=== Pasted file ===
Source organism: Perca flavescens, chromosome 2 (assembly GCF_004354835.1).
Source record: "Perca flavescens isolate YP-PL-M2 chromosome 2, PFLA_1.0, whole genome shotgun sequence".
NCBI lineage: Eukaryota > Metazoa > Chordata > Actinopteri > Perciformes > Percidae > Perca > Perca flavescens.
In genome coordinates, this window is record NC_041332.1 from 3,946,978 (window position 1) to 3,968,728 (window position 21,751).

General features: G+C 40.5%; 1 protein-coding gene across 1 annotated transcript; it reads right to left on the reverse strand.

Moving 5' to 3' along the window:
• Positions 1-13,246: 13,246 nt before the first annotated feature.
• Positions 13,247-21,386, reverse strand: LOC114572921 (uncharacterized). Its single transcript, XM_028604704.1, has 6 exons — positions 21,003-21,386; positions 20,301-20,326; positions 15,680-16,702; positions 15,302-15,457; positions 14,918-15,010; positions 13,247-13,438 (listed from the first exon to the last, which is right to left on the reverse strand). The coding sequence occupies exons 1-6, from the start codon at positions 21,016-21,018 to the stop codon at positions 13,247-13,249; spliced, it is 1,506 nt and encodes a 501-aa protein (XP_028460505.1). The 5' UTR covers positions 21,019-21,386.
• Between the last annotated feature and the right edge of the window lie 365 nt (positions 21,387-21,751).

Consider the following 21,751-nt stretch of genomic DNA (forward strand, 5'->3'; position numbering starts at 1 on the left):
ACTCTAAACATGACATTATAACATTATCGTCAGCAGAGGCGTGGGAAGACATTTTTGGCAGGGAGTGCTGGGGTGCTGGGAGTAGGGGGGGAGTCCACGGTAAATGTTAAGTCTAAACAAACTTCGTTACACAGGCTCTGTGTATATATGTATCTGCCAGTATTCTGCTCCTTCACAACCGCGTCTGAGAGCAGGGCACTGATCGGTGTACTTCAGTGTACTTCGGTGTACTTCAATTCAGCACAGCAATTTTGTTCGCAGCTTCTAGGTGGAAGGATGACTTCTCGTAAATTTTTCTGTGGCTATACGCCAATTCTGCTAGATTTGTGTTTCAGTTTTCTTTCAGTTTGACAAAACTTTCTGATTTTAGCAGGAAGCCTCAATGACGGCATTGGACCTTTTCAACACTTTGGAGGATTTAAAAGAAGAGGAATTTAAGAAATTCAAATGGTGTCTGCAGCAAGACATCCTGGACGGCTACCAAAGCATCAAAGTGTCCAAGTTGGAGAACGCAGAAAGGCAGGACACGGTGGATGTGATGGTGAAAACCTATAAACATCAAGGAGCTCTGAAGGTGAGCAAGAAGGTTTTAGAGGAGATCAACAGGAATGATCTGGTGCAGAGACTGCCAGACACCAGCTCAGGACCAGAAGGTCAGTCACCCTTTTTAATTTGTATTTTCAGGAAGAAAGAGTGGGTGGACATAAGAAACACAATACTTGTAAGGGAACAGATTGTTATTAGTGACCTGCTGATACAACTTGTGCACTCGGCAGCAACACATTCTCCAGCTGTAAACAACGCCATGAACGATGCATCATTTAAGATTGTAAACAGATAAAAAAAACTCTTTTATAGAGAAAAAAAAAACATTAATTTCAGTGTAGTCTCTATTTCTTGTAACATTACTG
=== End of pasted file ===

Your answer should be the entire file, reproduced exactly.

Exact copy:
Source organism: Perca flavescens, chromosome 2 (assembly GCF_004354835.1).
Source record: "Perca flavescens isolate YP-PL-M2 chromosome 2, PFLA_1.0, whole genome shotgun sequence".
NCBI lineage: Eukaryota > Metazoa > Chordata > Actinopteri > Perciformes > Percidae > Perca > Perca flavescens.
In genome coordinates, this window is record NC_041332.1 from 3,946,978 (window position 1) to 3,968,728 (window position 21,751).

General features: G+C 40.5%; 1 protein-coding gene across 1 annotated transcript; it reads right to left on the reverse strand.

Moving 5' to 3' along the window:
• Positions 1-13,246: 13,246 nt before the first annotated feature.
• Positions 13,247-21,386, reverse strand: LOC114572921 (uncharacterized). Its single transcript, XM_028604704.1, has 6 exons — positions 21,003-21,386; positions 20,301-20,326; positions 15,680-16,702; positions 15,302-15,457; positions 14,918-15,010; positions 13,247-13,438 (listed from the first exon to the last, which is right to left on the reverse strand). The coding sequence occupies exons 1-6, from the start codon at positions 21,016-21,018 to the stop codon at positions 13,247-13,249; spliced, it is 1,506 nt and encodes a 501-aa protein (XP_028460505.1). The 5' UTR covers positions 21,019-21,386.
• Between the last annotated feature and the right edge of the window lie 365 nt (positions 21,387-21,751).

Consider the following 21,751-nt stretch of genomic DNA (forward strand, 5'->3'; position numbering starts at 1 on the left):
ACTCTAAACATGACATTATAACATTATCGTCAGCAGAGGCGTGGGAAGACATTTTTGGCAGGGAGTGCTGGGGTGCTGGGAGTAGGGGGGGAGTCCACGGTAAATGTTAAGTCTAAACAAACTTCGTTACACAGGCTCTGTGTATATATGTATCTGCCAGTATTCTGCTCCTTCACAACCGCGTCTGAGAGCAGGGCACTGATCGGTGTACTTCAGTGTACTTCGGTGTACTTCAATTCAGCACAGCAATTTTGTTCGCAGCTTCTAGGTGGAAGGATGACTTCTCGTAAATTTTTCTGTGGCTATACGCCAATTCTGCTAGATTTGTGTTTCAGTTTTCTTTCAGTTTGACAAAACTTTCTGATTTTAGCAGGAAGCCTCAATGACGGCATTGGACCTTTTCAACACTTTGGAGGATTTAAAAGAAGAGGAATTTAAGAAATTCAAATGGTGTCTGCAGCAAGACATCCTGGACGGCTACCAAAGCATCAAAGTGTCCAAGTTGGAGAACGCAGAAAGGCAGGACACGGTGGATGTGATGGTGAAAACCTATAAACATCAAGGAGCTCTGAAGGTGAGCAAGAAGGTTTTAGAGGAGATCAACAGGAATGATCTGGTGCAGAGACTGCCAGACACCAGCTCAGGACCAGAAGGTCAGTCACCCTTTTTAATTTGTATTTTCAGGAAGAAAGAGTGGGTGGACATAAGAAACACAATACTTGTAAGGGAACAGATTGTTATTAGTGACCTGCTGATACAACTTGTGCACTCGGCAGCAACACATTCTCCAGCTGTAAACAACGCCATGAACGATGCATCATTTAAGATTGTAAACAGATAAAAAAAACTCTTTTATAGAGAAAAAAAAAACATTAATTTCAGTGTAGTCTCTATTTCTTGTAACATTACTG